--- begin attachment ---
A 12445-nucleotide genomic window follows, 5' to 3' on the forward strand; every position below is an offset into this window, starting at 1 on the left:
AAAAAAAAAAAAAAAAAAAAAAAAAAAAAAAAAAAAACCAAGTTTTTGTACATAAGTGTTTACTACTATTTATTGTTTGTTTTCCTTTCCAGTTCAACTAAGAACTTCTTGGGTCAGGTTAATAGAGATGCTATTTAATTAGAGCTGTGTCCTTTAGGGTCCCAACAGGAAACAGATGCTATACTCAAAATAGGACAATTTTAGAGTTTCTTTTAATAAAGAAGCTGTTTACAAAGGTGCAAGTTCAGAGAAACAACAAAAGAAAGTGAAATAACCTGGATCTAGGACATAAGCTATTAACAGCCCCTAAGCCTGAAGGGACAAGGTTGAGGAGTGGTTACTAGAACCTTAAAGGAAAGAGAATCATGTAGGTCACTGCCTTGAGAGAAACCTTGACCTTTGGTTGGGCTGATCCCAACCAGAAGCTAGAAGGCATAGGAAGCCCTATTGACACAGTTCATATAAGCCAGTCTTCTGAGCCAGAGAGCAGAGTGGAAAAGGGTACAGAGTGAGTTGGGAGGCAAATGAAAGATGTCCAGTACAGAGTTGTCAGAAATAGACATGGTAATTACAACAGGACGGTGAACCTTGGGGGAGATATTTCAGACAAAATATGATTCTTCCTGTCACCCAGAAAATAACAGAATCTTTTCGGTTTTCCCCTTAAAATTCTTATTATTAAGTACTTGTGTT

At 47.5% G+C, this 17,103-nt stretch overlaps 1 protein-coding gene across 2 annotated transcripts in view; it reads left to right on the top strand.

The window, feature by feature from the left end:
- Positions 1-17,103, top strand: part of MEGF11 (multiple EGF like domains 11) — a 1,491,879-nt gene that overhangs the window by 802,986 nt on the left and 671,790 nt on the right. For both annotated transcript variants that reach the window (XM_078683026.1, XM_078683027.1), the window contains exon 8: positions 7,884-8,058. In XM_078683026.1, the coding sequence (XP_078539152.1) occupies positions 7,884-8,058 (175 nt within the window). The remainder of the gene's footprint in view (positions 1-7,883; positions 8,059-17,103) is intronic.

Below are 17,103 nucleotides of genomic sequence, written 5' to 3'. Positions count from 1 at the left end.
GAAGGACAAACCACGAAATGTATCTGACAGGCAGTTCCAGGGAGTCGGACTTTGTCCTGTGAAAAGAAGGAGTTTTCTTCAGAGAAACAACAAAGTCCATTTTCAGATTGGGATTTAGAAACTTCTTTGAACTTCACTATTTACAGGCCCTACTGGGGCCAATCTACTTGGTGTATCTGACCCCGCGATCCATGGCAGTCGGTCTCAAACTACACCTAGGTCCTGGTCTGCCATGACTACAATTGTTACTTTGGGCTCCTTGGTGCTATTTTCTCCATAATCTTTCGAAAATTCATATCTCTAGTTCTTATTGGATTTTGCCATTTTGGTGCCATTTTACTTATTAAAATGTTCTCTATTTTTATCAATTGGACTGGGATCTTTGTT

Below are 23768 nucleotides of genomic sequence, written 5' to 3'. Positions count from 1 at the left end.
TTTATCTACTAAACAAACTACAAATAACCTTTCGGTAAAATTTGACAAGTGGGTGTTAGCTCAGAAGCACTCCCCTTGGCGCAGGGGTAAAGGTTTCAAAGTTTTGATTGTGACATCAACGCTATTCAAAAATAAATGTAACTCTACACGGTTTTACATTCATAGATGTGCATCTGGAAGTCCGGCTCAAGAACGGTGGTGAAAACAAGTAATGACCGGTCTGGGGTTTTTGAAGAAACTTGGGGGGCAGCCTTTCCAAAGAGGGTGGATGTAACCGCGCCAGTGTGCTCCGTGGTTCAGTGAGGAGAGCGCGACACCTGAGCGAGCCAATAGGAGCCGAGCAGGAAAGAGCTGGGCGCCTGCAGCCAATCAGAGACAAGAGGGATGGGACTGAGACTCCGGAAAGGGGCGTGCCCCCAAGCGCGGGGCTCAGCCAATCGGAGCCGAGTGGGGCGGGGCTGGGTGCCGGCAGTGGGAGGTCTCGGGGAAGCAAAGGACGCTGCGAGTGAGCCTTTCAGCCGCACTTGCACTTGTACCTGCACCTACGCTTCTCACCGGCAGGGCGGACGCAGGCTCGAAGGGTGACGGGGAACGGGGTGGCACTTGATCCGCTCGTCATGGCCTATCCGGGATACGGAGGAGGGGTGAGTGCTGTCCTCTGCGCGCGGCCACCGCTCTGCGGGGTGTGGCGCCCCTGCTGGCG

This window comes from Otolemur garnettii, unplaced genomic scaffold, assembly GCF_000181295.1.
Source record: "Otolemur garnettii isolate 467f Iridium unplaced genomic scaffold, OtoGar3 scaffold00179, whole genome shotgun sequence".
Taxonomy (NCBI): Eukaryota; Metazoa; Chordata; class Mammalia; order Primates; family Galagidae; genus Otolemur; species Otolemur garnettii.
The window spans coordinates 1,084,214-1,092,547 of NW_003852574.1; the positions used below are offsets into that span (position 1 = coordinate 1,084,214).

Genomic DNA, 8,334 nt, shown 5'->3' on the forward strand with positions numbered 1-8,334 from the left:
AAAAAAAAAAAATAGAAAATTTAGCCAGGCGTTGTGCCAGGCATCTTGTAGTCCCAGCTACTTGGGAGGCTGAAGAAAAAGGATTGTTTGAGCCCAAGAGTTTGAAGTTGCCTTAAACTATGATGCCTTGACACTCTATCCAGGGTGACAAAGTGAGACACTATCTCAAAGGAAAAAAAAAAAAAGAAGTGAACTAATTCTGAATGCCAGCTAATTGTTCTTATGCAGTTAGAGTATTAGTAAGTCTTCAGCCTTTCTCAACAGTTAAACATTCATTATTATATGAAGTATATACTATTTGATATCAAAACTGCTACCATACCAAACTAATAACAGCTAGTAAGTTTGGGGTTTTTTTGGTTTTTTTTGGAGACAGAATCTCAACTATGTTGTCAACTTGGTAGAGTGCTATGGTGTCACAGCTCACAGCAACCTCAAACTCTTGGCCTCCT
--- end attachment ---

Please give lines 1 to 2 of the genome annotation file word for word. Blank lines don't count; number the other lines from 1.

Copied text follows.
A 12445-nucleotide genomic window follows, 5' to 3' on the forward strand; every position below is an offset into this window, starting at 1 on the left:
AAAAAAAAAAAAAAAAAAAAAAAAAAAAAAAAAAAAACCAAGTTTTTGTACATAAGTGTTTACTACTATTTATTGTTTGTTTTCCTTTCCAGTTCAACTAAGAACTTCTTGGGTCAGGTTAATAGAGATGCTATTTAATTAGAGCTGTGTCCTTTAGGGTCCCAACAGGAAACAGATGCTATACTCAAAATAGGACAATTTTAGAGTTTCTTTTAATAAAGAAGCTGTTTACAAAGGTGCAAGTTCAGAGAAACAACAAAAGAAAGTGAAATAACCTGGATCTAGGACATAAGCTATTAACAGCCCCTAAGCCTGAAGGGACAAGGTTGAGGAGTGGTTACTAGAACCTTAAAGGAAAGAGAATCATGTAGGTCACTGCCTTGAGAGAAACCTTGACCTTTGGTTGGGCTGATCCCAACCAGAAGCTAGAAGGCATAGGAAGCCCTATTGACACAGTTCATATAAGCCAGTCTTCTGAGCCAGAGAGCAGAGTGGAAAAGGGTACAGAGTGAGTTGGGAGGCAAATGAAAGATGTCCAGTACAGAGTTGTCAGAAATAGACATGGTAATTACAACAGGACGGTGAACCTTGGGGGAGATATTTCAGACAAAATATGATTCTTCCTGTCACCCAGAAAATAACAGAATCTTTTCGGTTTTCCCCTTAAAATTCTTATTATTAAGTACTTGTGTT